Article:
Actually, in a curious way, Fanshawe is responsible for my return to poetry. After I finished my Ph. D. thesis in 1994, I concentrated on writing fiction, produced a couple of manuscript novels (one I showed Stan Dragland, which he expressed some enthusiasm for, while another one was lost—I had given the only copy to someone who has since died, and I have no idea what happened to it). When I first started teaching at Fanshawe, I was asked to develop a creative writing course, one that might appeal to students in the music Industry Arts program, so I developed a course on the forms of poetry and song lyrics. It ran for a number of years and was quite popular, there was always a waiting list for it. Eventually, through administrative restructuring, it came to an end, but by then I was teaching a component of creative writing in one of my Theatre History courses, the major assignment for which was to adapt a Canadian short story as a film script. So in offering a course that focused on poetry, I returned to writing poetry.
When I first started teaching as a T.A. back in Grad school, my students were four or five years younger than I was. Over the years, the students have stayed basically the same age while I have grown older. When I first started teaching at Fanshawe, Power Point was the new thing to use in the classroom, e-mail was slowly gaining ground. I can remember there was a class one year where a student was showing his classmates his new phone that could take pictures!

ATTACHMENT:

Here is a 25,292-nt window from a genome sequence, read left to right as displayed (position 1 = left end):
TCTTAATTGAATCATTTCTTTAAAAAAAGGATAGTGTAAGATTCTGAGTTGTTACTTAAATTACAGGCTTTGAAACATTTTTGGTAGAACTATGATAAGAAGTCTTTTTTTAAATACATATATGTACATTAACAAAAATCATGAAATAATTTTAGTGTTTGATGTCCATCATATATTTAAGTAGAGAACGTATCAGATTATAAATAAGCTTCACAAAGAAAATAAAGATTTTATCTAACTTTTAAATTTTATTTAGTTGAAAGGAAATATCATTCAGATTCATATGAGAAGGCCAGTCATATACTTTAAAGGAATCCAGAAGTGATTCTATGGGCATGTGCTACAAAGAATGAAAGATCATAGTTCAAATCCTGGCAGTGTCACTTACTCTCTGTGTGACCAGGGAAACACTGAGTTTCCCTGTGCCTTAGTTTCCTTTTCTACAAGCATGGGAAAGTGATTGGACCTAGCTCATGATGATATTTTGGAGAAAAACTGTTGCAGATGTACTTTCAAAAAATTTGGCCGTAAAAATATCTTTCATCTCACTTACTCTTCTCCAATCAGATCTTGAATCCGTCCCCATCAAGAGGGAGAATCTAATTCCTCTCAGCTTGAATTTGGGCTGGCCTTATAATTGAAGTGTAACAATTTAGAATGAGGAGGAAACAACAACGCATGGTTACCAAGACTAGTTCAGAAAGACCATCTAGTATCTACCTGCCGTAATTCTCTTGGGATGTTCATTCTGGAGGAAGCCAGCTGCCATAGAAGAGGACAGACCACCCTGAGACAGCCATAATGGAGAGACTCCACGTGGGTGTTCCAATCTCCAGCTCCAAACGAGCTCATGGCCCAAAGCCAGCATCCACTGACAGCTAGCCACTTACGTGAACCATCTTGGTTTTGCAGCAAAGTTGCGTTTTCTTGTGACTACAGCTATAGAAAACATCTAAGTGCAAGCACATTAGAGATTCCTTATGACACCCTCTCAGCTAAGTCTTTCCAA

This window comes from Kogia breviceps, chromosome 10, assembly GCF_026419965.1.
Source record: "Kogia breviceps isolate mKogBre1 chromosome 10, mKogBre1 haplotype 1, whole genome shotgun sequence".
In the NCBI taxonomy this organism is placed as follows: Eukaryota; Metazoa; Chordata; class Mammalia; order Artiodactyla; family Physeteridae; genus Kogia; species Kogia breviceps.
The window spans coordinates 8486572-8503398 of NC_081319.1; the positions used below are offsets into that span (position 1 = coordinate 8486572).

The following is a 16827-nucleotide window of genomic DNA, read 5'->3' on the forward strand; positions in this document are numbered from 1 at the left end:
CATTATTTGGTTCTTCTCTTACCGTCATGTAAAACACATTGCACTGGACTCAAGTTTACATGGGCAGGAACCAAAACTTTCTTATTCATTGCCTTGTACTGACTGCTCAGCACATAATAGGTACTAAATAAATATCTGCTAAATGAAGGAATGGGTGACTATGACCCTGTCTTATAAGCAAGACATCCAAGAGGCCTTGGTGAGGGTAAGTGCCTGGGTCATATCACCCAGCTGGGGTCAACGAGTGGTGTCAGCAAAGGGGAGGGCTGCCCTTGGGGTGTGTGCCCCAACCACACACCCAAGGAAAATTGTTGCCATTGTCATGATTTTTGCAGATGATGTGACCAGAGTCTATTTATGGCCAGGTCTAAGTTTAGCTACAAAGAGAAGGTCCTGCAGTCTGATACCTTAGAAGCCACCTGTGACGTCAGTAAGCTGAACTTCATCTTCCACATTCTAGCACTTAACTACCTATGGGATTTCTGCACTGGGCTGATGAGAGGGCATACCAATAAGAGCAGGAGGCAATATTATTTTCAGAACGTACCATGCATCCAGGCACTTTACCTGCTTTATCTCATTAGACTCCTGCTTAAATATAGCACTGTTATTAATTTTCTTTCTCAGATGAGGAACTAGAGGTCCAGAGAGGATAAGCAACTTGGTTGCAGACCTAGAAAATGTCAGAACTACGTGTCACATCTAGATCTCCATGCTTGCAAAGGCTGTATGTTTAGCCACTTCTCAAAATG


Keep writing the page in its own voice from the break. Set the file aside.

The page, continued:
Every September, I get to introduce a new group of students (most of whom are younger than my own child who is halfway through her third year of University) to the repertoire of classic theatre, beginning with Greek tragedy. Every year it’s new again as I watch their responses to the work. Keeps it new for me too. Perhaps that’s another source of awe; many of my Theatre students have become quite successful, acting on stage, in film, and on TV. If you watch the CBC show Heartland, you’ll see Kevin McGarry, a former student of mine, an “awesome” actor. And there are many others. Half of my teaching load is spent with student actors who are generally wanting to be liked and are full of energy. The other half of my teaching is about how to develop an argument and write an essay. The students who take seriously what is a mandatory course and do the work always improve their writing skills. It is very rewarding to watch that happen.
David White is one of the contributing poets of Renga: A Collaborative Poem (Brick Books). In 1994 he competed his Ph. D. with the dissertation, “A Territory Not Yet On The Map”: Relocating Gay Aestheticism In The Age Of AIDS. He lives in London and is a Professor at Fanshawe College where he teaches Theatre History and Writing. The Lark Ascending is his first (solo) book of poetry.